Data protection is top of mind for businesses of all sizes. Attackers are looking for every opportunity to access unsecured data whether it be in a large Fortune 500 company, mid-market, or small business. Sensitive company data and personal data is at risk. When a data breach happens, IT teams scramble to determine what was lost, how to recover, and how quickly they can maintain business continuity. Learning about how your data is secured is critical for building and maintaining a Cybersecurity resiliency plan. We’re here to help! Let’s break down how hardware encryption is evolving, highlight the new standards for data protection, and provide some helpful best practices for becoming cyber resilient.
Back to Basics: What is Encryption? Data encryption is the process of translating one form of data into another form of data that unauthorized users can’t decrypt. For example, you saved a copy of your customers’ credit card information on your server. You do not want that to fall into the wrong hands. By encrypting data at rest, you’re essentially converting your customer’s sensitive data into another form of data. Only authorized personnel will have access to these files, thus ensuring that your data stays secure. Encryption at rest is designed to prevent an attacker from accessing unencrypted data by ensuring the data is encrypted. Once the attacker obtains a hard drive with encrypted data, but not encrypted keys, the attacker must defeat the encryption to read the data. This creates a more complex attack and requires other resources. Encryption at rest should be a high priority for all organizations and is required for data governance and compliance. Organizations adhering to industry and government regulations such as HIPAA, PCI and FedRAMP are required to enforce safeguards for data protection and follow encryption requirements.
Evolving Encryption: Then vs Now Much like everything in our digital world, encryption practices are evolving to meet the security measures necessary to avoid a data breach. The Data Encryption Standard (DES), created in 1977, is a symmetric-key algorithm for the encryption of digital data. Although its short key length of 56 bits makes it too insecure for applications, it has been highly influential in the advancement of cryptography. The Advanced Encryption Standard (AES) is a symmetric block cipher chosen by the U.S. government to protect classified information. AES is implemented in software and hardware throughout the world to encrypt sensitive data. It is essential for government computer security, cybersecurity, and electronic data protection. The National Institute of Standards and Technology (NIST) started development of AES in 1997 when it announced the need for an alternative to the Data Encryption Standard (DES), which was starting to become vulnerable to attacks.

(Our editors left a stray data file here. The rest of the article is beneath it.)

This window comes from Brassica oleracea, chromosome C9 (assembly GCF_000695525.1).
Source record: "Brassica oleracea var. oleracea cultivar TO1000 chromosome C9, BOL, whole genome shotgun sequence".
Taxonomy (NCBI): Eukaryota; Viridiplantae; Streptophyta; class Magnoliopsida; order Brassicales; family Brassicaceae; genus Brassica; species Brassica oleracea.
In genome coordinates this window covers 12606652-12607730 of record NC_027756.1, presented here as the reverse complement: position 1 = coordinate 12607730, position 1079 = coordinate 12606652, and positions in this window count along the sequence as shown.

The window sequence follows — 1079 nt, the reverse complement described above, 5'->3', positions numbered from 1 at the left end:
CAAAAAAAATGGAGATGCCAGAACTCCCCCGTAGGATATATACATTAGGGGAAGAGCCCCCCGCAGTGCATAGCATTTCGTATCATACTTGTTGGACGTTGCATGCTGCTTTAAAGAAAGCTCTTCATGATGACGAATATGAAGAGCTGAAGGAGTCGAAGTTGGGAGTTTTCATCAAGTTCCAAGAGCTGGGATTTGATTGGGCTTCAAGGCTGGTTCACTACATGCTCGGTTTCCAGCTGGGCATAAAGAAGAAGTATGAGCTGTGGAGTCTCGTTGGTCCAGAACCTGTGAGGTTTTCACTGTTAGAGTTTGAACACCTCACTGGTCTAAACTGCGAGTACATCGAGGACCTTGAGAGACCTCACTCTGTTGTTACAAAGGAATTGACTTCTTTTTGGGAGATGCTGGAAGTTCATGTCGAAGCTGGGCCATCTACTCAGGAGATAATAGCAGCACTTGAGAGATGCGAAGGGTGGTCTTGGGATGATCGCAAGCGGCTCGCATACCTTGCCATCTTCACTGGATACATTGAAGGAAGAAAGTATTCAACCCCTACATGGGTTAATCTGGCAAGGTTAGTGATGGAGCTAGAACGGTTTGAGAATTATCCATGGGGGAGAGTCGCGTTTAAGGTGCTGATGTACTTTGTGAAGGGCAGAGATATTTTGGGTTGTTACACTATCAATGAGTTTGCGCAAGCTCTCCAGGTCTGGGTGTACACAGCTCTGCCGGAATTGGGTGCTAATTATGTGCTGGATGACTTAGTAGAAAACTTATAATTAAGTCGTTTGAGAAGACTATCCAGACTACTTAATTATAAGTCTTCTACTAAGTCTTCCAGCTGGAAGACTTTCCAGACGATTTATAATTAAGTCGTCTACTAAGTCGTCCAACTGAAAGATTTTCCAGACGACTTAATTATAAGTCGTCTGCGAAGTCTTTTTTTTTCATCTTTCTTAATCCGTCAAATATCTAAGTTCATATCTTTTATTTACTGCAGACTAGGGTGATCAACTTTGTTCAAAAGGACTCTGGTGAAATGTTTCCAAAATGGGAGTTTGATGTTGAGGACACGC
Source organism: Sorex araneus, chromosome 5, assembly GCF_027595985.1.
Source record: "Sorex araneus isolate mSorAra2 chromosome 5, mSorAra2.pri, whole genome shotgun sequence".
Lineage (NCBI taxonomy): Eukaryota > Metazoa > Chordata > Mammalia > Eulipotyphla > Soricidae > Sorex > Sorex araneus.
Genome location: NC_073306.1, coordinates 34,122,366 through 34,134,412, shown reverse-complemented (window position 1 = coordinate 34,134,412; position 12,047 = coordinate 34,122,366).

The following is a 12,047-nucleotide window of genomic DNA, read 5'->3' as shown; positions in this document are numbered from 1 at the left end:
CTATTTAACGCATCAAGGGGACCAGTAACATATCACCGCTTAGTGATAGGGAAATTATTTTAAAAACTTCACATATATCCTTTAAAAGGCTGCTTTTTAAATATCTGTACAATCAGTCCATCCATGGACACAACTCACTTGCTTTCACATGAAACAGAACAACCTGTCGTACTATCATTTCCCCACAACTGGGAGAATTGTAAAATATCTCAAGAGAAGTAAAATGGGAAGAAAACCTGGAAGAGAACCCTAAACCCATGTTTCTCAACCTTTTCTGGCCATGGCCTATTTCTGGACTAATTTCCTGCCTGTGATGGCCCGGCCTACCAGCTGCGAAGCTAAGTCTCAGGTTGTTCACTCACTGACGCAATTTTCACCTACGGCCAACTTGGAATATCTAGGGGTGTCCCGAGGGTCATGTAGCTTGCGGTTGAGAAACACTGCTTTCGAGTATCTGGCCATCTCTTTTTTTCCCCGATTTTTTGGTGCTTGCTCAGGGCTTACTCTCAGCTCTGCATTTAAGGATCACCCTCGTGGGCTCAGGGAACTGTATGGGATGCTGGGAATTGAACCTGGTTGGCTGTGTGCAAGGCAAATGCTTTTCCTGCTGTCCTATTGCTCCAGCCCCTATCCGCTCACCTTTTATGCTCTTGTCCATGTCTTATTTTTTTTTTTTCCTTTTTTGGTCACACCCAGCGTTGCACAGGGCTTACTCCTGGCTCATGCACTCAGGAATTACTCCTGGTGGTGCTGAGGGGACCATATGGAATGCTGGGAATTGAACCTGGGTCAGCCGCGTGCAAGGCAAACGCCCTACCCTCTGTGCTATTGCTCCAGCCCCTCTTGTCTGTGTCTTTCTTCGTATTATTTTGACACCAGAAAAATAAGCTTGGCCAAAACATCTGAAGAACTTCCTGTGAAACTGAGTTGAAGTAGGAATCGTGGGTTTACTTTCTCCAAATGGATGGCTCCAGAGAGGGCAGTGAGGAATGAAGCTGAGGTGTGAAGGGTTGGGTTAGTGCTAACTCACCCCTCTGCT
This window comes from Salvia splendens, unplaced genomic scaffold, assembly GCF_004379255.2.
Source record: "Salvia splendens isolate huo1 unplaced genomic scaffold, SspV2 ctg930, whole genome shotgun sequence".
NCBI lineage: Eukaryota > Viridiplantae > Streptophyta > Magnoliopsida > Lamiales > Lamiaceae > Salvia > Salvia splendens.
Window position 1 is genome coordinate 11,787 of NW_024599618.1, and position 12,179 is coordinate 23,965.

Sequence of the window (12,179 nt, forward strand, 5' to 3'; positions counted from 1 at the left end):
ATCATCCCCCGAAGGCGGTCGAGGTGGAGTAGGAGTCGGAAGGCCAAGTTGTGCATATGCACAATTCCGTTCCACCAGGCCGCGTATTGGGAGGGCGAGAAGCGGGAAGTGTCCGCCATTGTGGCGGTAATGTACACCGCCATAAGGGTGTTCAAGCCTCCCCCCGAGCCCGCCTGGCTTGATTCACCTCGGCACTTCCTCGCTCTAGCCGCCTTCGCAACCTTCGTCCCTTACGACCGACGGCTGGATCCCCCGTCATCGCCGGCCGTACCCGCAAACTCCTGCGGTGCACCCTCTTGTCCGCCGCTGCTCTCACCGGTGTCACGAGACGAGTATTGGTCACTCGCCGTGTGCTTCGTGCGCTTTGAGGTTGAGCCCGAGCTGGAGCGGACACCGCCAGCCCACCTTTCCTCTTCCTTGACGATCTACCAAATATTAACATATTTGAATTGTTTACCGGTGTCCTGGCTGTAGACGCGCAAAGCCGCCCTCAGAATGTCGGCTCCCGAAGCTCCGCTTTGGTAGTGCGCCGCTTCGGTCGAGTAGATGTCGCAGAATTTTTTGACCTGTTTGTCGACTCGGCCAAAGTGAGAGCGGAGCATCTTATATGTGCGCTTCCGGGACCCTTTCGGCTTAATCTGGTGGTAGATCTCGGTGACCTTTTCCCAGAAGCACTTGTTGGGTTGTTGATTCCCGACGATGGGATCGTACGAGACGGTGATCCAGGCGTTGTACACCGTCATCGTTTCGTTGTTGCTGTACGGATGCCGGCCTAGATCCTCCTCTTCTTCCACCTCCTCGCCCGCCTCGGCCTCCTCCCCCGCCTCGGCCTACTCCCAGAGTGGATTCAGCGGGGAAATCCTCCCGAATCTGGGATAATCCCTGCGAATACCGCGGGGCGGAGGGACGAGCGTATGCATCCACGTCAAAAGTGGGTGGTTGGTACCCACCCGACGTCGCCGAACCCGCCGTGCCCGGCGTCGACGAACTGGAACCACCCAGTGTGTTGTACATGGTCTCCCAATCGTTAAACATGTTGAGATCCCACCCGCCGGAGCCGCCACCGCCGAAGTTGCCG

AES: The New Standard AES includes three block ciphers: Each cipher encrypts and decrypts data in blocks of 128 bits using cryptographic keys of 128, 192 and 256 bits, respectively. Symmetric, also known as secret key, ciphers use the same key for encrypting and decrypting. The sender and the receiver must both know — and use — the same secret key. The government classifies information into three categories: Confidential, Secret or Top Secret. All key lengths can be used to protect the Confidential and Secret level. Top Secret information requires either 192- or 256-bit key lengths. There are 10 rounds for 128-bit keys, 12 rounds for 192-bit keys and 14 rounds for 256-bit keys. A round consists of several processing steps that include substitution, transposition and mixing of the input plaintext to transform it into the final output of ciphertext.
Are you prepared? Work with Clear Technologies and IBM to determine your cybersecurity resilience strategy. Start with a Cyber-Incident Response Storage Assessment (CIRSA) using the NIST Framework to evaluate the vulnerability of your storage environment. By developing a cyber resilience strategy, you can ensure you will prevail in the event of a security breach. Clear Technologies is your trusted partner for improving storage performance and cyber resilience with IBM FlashSystem. Schedule a meeting with us today!